Julien Aliquot, Corinne Bonnet (ed.), La Phénicie hellénistique: Actes du colloque international de Toulouse (18-20 février 2013). Topoi Supplément, 13. Lyon: Société des Amis de la Bibliothèque Salomon-Reinach, 2015. Pp. 396. ISBN 17640733. €30.00.Cross-file under Phoenician Watch.
Reviewed by Paul Keen, University of Massachusetts Lowell (email@example.com)
[The Table of Contents is listed below.]
As noted by Aliquot and Bonnet in the introduction to this volume, scholarship has often been inclined to treat Hellenistic Phoenicia either obliquely as (to borrow Sartre’s phrase from the conclusion, p. 367) a “somewhat banal Hellenistic province” or as a unique example of Hellenization in which Greek culture found a ready footing among Phoenicians participating in the Hellenistic koine while simultaneously retaining their own language and certain cultural and religious habits.1 In recent years, scholarship on the Hellenistic and Roman Levant, as well as the Punic west, has done much to increase the sophistication and breadth of our understanding of continuities and change in terms of cultural and religious identity beyond the binaries encapsulated in the increasingly out-of-favor concept of Hellenization.2 Nonetheless, outside of Bonnet’s Les enfants de Cadmos, published only shortly before this volume, Hellenistic Phoenicia as a region and chronological period in its own right had eluded monograph- length treatment since Grainger’s 1991 survey.3 Here, Aliquot and Bonnet, two of the principal protagonists of scholarly advances in the region, have sought to remedy this gap and to broaden our understanding of the region and period through the publication of fifteen papers and a concluding analysis by Maurice Sartre, each focused on our understanding of, and the evidence for, the shifting political, economic, and cultural dynamics of the period.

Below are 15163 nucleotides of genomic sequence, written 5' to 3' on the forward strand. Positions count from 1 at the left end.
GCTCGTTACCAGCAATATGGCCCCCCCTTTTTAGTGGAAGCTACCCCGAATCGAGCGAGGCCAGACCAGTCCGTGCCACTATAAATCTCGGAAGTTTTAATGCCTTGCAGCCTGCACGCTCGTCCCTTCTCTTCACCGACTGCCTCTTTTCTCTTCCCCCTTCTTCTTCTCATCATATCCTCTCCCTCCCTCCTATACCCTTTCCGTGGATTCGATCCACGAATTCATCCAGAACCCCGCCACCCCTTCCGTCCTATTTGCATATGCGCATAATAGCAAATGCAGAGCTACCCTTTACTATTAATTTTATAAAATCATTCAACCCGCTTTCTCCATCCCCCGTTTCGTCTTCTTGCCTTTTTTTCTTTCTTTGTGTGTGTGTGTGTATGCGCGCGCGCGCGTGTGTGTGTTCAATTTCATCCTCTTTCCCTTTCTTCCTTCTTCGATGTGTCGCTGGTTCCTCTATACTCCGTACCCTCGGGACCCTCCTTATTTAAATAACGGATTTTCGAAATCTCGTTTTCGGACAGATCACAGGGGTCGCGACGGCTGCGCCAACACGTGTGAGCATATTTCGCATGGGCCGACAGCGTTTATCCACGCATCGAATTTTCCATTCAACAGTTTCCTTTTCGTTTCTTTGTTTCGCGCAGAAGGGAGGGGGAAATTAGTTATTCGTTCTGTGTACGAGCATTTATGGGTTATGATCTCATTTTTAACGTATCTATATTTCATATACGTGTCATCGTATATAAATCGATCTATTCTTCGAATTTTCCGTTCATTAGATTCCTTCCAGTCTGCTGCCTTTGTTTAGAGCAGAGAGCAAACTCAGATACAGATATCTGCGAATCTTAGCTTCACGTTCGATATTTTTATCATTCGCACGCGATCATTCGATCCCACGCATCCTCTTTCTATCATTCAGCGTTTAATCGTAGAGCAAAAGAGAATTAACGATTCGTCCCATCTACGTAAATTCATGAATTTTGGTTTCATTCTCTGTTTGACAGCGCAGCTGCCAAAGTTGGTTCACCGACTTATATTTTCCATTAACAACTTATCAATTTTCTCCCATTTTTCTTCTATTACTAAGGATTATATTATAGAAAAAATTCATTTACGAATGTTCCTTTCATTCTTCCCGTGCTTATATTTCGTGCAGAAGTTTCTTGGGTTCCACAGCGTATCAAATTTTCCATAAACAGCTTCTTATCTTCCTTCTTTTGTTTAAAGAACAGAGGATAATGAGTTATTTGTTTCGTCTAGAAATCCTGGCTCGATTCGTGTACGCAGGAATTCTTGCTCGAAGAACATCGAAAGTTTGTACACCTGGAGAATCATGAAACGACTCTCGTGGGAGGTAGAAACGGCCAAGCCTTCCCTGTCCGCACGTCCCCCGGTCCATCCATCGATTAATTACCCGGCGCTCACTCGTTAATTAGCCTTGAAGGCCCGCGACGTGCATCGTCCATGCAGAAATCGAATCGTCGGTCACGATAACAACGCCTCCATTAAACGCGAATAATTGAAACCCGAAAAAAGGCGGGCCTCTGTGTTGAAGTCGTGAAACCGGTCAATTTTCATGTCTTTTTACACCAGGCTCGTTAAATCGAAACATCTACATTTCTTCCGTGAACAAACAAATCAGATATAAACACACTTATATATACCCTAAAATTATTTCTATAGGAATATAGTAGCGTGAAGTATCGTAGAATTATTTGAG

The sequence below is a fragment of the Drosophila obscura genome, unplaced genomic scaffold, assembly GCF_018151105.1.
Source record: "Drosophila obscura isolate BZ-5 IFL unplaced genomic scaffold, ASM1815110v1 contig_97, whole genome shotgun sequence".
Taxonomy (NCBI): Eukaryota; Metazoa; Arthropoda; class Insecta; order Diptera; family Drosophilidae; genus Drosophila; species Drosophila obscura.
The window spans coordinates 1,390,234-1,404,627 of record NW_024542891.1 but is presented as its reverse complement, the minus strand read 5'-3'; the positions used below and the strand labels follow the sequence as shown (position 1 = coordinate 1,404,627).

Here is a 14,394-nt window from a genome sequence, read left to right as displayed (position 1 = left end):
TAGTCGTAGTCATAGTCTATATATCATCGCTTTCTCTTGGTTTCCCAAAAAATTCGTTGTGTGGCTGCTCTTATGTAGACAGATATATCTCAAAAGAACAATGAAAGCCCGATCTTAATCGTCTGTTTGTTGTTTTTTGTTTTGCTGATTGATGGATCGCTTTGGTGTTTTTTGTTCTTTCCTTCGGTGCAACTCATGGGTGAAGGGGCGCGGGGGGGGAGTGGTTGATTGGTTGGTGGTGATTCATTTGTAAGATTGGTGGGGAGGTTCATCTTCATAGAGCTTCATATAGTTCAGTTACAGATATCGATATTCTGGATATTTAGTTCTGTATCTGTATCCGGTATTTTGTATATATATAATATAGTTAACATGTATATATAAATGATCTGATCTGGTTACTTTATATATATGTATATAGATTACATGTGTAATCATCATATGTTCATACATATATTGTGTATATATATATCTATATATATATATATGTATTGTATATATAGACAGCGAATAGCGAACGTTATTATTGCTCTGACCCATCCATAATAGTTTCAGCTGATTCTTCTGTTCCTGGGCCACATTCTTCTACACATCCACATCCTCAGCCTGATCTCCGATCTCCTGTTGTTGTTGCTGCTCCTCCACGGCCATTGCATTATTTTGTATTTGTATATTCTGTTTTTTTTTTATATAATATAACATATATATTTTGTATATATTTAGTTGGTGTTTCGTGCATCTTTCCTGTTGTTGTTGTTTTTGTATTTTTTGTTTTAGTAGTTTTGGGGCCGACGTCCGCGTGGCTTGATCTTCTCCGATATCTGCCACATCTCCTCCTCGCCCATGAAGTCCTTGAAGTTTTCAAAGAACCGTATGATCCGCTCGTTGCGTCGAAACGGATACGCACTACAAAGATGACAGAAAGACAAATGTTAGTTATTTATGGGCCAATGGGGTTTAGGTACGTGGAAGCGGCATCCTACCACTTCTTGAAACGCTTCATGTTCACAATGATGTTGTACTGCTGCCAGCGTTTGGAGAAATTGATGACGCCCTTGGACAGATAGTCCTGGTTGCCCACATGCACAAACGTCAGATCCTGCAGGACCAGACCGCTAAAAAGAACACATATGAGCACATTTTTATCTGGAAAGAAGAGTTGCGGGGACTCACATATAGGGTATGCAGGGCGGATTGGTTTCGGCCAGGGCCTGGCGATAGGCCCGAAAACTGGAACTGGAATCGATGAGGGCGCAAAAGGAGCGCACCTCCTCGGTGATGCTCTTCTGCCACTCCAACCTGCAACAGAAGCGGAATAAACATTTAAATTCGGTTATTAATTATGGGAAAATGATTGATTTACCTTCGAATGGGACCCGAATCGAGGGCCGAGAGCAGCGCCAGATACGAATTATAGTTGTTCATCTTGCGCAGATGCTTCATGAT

Sunday, December 18, 2016
Aliquot and Bonnet (eds.), Phénicie hellénistique
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